The first thing I learned is that my mood affects everybody’s mood.  Related or unrelated.  It doesn’t matter.

It doesn’t help that I’m hard to read.  It doesn’t help that I’m generally all business at work.

One part of my operation was struggling not long after I got my promotion years ago.  A woman in another part of the operation asked me if it was her I was mad at.  I wasn’t mad.  I was stressed.  I was trying to solve an issue.  I hadn’t even bothered to worry about her because she was doing her job.

I quickly realized that in a position like that, people always assumed I was upset at them.  I had to make a change and engage people.  I had to let them know I was not upset.

Everybody will screw you out of an hour to save themselves ten minutes.  This is truth.  There is nothing worse than when people act selfishly.  If allowed, people will generally act this way.

This is where I try to engage my work groups as if they are a sports team.  Why would anybody leave the game before it’s over?  Why would you expect me to go around and finish everything you weren’t willing to?

Constant struggle.  Honestly.  But I always get there.

Always take care of those who take care of me.

Simple rule.  But it’s one that I have not seen in practice by others often.  People go into leadership roles for purely selfish reasons.  Generally money.  Often power.

I have always found that if I treat people well, the team works better.

But that means fighting for what the team needs even if it doesn’t fit with the management philosophy.  It’s a fine line.

They are, after all, a dysfunctional family, and need to be recognized as such.  We don’t get to pick who is in our family and we don’t get to choose who we work with, but we spend an extraordinary amount of time with people we work with.  Sometimes far more than we spend waking hours with those close to us.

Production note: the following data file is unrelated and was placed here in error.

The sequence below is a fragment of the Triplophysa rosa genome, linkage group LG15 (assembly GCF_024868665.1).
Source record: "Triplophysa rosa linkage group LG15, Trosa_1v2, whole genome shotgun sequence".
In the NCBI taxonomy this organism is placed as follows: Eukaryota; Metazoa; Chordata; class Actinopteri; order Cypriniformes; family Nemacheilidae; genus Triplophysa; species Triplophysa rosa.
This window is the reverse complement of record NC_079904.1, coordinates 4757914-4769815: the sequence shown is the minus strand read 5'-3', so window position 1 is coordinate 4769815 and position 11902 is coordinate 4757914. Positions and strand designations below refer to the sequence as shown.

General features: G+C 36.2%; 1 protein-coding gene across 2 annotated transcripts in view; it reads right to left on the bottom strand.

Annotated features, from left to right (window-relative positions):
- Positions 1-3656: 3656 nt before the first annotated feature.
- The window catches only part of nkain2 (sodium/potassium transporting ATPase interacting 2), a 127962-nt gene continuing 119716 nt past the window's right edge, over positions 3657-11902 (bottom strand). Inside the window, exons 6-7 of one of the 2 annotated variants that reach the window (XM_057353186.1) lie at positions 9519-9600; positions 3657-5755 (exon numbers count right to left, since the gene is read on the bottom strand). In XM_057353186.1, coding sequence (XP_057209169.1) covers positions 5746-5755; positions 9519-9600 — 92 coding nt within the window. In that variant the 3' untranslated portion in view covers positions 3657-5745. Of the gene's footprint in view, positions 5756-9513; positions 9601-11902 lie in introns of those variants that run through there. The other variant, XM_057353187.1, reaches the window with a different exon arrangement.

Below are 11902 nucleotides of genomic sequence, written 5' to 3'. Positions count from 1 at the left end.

This can cause tension.  This can cause fights.  This can also cause work groups to act closely.

I have one last thing I’ve learned I want to put here, but a little history and an answer to the question you may be asking.

Why are you writing this?

Years ago (going back more than two decades), I was in my first leadership position.  It took some adjusting and I was very young.  They gave me this line that it was on a trial basis.  If I did well then I would get the promotion.

We all want to be recognized and paid for the work we do.

At the time I was not making very much money.  A little relief would be good.

I was sat down and told I would not be getting the promotion.  I was told I walked too slow.  I was told I had a bad attitude.  I was also told that everybody who reported to me would give their right arm for me.

So I moved on.  My leadership was recognized at the next job and I was offered a promotion rather quickly.

Let’s fast forward to current day.  That is, after all, what is driving me to write this.

My boss is a micro manager.  He gives me no room to breathe.  I have experienced this before and it didn’t end well for me.

He pulled me to the side about a month ago and told me that my office is a mess and I walk too slow and I needed to get more done while cutting hours.  He would show me how to do my job since I haven’t figured out how to do it.

My boss has been on jury duty this week.  The whole place has been calmer.  It’s been lighter.  My team has been finishing quicker and going home earlier.  They have been taking care of me.  I’ve seen an increase in production.

Or maybe my mood affects their mood.

One of my guys told me the other day, I don’t care, bro, you are a very good boss.  I would work for you anywhere, anytime.

Nobody is offering their right arm to my boss.  Nobody.

And I guess that has been my number one measure of success.

How many right arms could I collect?